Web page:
Indigenous Weather Reports
Most Australians turn on the TV for the latest weather report but for thousands of years, indigenous people have been providing their own forecasts.
Now, scientific demand for indigenous weather knowledge is hotting up.
This week on Living Black, video journalist Jacinta Isaacs reports on new efforts to harness this local knowledge of weather patterns – knowledge that Jamie Thomas and John Collyer, managers of the Worn Gundidj Cultural Centre in southwest Victoria, can provide.
“What we really noticed in the last seven years is that there’s just a complete lack of water, and wildlife is slowing up,” Collyer tells Isaacs. The migratory birds just don’t come back anymore.”
“Finally we’re being asked to share that with the greater community,” says Thomas. “That’s an acknowledgement that makes the community feel good that our culture is finally being recognised.”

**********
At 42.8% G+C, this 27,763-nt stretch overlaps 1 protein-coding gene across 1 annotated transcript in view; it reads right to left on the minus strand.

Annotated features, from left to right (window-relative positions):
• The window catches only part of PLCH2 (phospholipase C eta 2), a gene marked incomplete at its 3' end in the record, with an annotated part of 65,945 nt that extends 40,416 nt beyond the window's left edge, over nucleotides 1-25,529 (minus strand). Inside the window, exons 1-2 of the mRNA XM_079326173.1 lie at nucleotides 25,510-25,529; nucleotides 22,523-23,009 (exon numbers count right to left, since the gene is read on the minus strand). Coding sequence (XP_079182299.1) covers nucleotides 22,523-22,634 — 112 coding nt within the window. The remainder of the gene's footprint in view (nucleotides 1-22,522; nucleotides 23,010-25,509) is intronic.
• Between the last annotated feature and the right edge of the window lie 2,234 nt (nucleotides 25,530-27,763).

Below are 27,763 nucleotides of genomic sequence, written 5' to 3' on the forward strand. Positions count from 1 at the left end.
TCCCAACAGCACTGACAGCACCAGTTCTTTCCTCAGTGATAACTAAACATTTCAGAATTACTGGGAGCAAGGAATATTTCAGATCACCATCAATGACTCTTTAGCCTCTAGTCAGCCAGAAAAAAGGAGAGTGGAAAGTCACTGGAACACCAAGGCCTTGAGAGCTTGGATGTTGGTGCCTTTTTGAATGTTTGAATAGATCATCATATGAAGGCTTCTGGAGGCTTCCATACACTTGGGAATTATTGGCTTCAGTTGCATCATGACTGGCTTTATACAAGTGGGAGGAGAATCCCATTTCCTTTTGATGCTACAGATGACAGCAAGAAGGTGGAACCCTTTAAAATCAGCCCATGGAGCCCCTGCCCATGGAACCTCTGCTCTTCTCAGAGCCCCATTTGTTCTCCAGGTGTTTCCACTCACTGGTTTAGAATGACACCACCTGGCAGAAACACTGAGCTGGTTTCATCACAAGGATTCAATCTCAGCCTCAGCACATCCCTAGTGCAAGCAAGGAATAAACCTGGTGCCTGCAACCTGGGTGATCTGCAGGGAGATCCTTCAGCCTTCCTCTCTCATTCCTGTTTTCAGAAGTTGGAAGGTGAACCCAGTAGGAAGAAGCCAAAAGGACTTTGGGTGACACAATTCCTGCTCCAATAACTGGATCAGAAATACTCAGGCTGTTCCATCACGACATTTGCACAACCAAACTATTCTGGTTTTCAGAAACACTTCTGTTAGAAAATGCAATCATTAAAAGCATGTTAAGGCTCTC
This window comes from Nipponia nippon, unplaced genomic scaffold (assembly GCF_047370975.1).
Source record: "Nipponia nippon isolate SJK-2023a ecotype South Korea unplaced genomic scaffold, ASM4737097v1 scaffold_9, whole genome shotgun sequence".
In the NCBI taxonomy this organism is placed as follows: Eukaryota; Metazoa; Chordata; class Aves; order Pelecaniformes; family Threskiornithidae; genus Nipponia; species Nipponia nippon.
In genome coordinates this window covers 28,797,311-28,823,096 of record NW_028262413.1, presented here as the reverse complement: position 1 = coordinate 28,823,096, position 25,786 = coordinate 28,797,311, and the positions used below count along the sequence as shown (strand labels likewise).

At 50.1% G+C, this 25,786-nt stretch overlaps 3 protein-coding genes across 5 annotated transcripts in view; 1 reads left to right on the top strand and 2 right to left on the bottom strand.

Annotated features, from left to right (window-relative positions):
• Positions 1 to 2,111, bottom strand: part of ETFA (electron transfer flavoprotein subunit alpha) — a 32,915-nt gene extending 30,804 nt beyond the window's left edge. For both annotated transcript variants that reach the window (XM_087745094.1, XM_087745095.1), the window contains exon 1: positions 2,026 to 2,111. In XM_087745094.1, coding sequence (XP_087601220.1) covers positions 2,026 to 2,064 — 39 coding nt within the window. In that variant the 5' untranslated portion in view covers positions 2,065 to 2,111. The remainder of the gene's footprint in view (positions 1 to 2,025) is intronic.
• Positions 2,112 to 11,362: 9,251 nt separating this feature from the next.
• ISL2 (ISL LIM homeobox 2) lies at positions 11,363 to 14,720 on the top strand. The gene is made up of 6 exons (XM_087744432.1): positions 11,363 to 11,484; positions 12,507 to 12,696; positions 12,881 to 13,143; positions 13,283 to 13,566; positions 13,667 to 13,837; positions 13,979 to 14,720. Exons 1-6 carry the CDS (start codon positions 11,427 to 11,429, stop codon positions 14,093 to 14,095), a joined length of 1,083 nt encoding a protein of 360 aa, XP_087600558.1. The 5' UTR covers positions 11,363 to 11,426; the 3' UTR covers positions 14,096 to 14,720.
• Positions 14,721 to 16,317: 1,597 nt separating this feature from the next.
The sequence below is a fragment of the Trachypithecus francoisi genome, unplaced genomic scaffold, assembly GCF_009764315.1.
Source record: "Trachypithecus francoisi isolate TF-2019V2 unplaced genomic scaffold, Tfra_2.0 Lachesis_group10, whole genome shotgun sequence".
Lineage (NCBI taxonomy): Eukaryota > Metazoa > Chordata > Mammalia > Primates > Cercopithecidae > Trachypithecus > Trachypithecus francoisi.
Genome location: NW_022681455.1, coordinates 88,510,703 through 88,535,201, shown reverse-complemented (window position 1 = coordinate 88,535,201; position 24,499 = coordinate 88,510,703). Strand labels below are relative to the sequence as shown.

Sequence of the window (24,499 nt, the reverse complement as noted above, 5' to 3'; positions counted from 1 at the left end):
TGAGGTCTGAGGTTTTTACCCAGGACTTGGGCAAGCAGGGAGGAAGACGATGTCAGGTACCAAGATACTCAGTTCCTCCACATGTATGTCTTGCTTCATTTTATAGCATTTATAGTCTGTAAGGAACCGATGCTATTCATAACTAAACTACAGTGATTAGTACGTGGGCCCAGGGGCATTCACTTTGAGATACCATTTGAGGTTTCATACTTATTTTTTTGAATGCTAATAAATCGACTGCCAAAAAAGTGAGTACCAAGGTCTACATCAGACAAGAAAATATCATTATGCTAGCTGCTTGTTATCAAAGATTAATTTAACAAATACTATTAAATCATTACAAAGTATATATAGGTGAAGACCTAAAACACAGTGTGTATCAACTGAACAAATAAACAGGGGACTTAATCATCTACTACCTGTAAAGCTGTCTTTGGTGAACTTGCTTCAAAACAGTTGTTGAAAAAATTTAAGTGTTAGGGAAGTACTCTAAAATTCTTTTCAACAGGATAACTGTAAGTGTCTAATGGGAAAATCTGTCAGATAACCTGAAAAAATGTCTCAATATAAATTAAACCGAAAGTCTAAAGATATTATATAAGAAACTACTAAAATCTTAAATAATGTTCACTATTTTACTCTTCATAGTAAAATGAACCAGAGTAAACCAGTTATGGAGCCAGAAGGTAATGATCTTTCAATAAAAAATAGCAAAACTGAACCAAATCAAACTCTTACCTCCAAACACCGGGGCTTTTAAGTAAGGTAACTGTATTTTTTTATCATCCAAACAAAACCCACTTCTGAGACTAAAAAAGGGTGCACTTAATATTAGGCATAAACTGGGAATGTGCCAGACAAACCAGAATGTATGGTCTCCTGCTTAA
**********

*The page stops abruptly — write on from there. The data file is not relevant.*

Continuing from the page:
This expertise is being recognised by the Bureau of Meteorology, which now devotes space on its website to indigenous communities, inviting them to share their local knowledge of seasons and climate change. However, Dr Donna Green, who contributed to the United Nations recent report on climate change, says thats not enough. She says indigenous peoples’ detailed knowledge of local environmental changes, changes in cyclone frequency and crayfish availability, for example, can aid scientific research. She tells Isaacs: “The Bureau’s Indigenous Weather Knowledge site is a good small first step, but I think the significance of the information potentially warrants a much bigger and more ongoing project.
Keeping Kids Entertained
Growing up in an isolated community has its challenges, particularly when trying to keep kids interested in community life. But in the centre of the Australian desert, 530 km from Alice Springs, Living Black video journalist Tani Crotty discovers a community whose kids are anything but isolated.
In Kintore, the community is focused on keeping their kids happy, healthy and busy. There are literally dozens of activities on offer: playing in the local band, nutrition lessons, girls’ nights in, traditional hunting lessons and the ‘Healthy House’ initiative.
The driving force behind the program is Gina Merzliakov, Kintore’s Substance Abuse Officer: “Previously there was a lot of petrol sniffing here but not anymore, we’re creating programs for kids to do instead.”